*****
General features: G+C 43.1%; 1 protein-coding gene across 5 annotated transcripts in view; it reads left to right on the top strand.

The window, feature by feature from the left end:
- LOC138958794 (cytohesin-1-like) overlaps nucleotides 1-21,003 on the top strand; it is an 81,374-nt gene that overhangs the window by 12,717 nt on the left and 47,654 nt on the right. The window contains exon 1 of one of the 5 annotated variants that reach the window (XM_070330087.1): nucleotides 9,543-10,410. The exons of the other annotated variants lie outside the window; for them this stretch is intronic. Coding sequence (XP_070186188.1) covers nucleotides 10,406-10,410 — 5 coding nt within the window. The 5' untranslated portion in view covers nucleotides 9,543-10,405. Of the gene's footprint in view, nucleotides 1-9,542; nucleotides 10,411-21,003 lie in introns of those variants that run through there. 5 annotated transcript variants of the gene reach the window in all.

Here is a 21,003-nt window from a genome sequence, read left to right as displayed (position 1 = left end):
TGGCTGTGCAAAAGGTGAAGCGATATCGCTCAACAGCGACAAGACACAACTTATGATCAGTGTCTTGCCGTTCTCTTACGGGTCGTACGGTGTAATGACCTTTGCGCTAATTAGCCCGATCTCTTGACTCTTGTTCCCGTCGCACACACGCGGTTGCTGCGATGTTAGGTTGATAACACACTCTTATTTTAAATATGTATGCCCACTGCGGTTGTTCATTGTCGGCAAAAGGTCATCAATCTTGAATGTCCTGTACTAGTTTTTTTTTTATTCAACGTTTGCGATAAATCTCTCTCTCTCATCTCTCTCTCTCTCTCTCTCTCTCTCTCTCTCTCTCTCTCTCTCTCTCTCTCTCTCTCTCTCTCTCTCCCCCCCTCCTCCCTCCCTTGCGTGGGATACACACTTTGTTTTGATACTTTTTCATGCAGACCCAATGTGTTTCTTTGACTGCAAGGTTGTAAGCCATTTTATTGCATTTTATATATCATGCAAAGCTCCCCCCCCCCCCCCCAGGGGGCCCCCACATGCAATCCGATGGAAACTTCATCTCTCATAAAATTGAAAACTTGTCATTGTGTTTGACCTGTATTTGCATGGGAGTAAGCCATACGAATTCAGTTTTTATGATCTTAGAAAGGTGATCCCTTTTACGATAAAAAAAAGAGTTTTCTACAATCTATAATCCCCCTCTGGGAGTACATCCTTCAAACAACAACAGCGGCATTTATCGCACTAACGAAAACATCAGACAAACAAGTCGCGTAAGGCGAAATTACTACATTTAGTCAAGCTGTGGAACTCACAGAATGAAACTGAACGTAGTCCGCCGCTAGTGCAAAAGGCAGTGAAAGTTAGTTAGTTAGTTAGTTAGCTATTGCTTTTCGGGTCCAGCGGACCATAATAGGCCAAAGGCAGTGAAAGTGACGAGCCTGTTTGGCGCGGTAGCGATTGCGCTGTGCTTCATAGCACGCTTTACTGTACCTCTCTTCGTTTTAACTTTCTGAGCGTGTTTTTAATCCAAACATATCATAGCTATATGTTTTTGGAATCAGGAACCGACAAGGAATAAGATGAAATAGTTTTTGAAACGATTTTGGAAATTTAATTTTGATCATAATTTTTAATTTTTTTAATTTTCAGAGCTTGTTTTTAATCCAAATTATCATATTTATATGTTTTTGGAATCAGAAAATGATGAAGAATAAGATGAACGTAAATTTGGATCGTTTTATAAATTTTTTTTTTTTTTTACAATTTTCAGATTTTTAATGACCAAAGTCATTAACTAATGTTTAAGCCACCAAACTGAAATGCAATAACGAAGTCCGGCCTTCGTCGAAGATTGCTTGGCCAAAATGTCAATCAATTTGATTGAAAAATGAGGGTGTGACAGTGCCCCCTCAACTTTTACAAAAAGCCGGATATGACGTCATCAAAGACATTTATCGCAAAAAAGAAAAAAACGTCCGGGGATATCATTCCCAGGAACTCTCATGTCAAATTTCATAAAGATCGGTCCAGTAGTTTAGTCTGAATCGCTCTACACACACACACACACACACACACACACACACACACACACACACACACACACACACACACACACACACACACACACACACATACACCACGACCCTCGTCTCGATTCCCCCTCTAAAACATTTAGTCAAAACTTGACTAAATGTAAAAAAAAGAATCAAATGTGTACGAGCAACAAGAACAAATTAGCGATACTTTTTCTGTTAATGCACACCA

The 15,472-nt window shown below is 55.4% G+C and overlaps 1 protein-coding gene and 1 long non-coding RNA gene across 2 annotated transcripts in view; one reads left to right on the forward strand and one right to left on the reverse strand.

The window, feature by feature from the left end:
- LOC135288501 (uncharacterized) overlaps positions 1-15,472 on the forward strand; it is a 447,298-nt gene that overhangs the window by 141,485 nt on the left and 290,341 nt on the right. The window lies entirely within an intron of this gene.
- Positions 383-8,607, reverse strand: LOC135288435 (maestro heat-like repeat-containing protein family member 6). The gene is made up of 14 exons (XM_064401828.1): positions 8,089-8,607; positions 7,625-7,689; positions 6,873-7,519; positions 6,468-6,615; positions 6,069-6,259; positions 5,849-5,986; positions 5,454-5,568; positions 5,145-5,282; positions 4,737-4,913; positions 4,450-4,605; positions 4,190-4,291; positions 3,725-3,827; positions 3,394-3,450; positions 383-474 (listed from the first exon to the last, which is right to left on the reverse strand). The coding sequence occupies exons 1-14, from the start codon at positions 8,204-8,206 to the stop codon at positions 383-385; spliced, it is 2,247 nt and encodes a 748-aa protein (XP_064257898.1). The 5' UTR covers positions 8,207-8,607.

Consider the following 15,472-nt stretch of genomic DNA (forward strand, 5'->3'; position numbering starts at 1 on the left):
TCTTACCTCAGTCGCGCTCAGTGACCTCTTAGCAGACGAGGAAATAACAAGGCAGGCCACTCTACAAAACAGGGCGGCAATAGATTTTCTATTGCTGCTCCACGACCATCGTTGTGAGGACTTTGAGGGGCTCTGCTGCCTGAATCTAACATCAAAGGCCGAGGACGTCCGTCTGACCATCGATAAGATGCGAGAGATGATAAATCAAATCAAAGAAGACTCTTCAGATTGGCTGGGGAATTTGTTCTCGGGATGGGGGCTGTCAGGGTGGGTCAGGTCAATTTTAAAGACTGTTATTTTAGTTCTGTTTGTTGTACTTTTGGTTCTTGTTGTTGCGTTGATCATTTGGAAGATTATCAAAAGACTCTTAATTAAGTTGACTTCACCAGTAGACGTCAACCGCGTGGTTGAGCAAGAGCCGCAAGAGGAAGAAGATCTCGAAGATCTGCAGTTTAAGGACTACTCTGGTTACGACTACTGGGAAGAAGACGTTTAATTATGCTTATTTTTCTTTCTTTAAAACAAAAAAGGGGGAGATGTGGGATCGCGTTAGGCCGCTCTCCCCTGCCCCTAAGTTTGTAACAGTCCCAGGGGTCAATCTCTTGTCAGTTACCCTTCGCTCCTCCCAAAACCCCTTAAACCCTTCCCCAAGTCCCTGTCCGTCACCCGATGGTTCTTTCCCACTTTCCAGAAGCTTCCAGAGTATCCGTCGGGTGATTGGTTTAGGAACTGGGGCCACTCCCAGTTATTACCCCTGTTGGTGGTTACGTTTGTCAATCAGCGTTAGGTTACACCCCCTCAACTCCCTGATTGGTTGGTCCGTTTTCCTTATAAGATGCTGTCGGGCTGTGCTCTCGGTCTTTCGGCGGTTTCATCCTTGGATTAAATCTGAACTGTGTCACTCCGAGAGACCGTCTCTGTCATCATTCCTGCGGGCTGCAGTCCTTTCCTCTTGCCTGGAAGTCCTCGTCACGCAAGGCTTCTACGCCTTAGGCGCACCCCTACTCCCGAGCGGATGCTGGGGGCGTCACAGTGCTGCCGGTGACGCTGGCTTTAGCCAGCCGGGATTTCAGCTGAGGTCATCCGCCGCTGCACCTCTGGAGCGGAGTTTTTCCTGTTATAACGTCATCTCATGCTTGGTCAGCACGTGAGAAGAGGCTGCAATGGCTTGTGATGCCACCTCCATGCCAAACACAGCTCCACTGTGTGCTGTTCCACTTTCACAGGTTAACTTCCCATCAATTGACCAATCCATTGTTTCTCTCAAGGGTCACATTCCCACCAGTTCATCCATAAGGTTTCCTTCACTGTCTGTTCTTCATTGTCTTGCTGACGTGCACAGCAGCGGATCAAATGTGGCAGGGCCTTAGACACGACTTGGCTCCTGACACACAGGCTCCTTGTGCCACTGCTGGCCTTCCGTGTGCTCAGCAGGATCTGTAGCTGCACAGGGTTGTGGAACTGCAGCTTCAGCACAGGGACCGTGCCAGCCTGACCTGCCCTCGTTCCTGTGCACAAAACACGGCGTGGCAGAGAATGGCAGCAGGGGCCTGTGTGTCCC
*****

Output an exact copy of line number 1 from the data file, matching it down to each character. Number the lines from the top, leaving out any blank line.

General features: G+C 43.1%; 1 protein-coding gene across 5 annotated transcripts in view; it reads left to right on the top strand.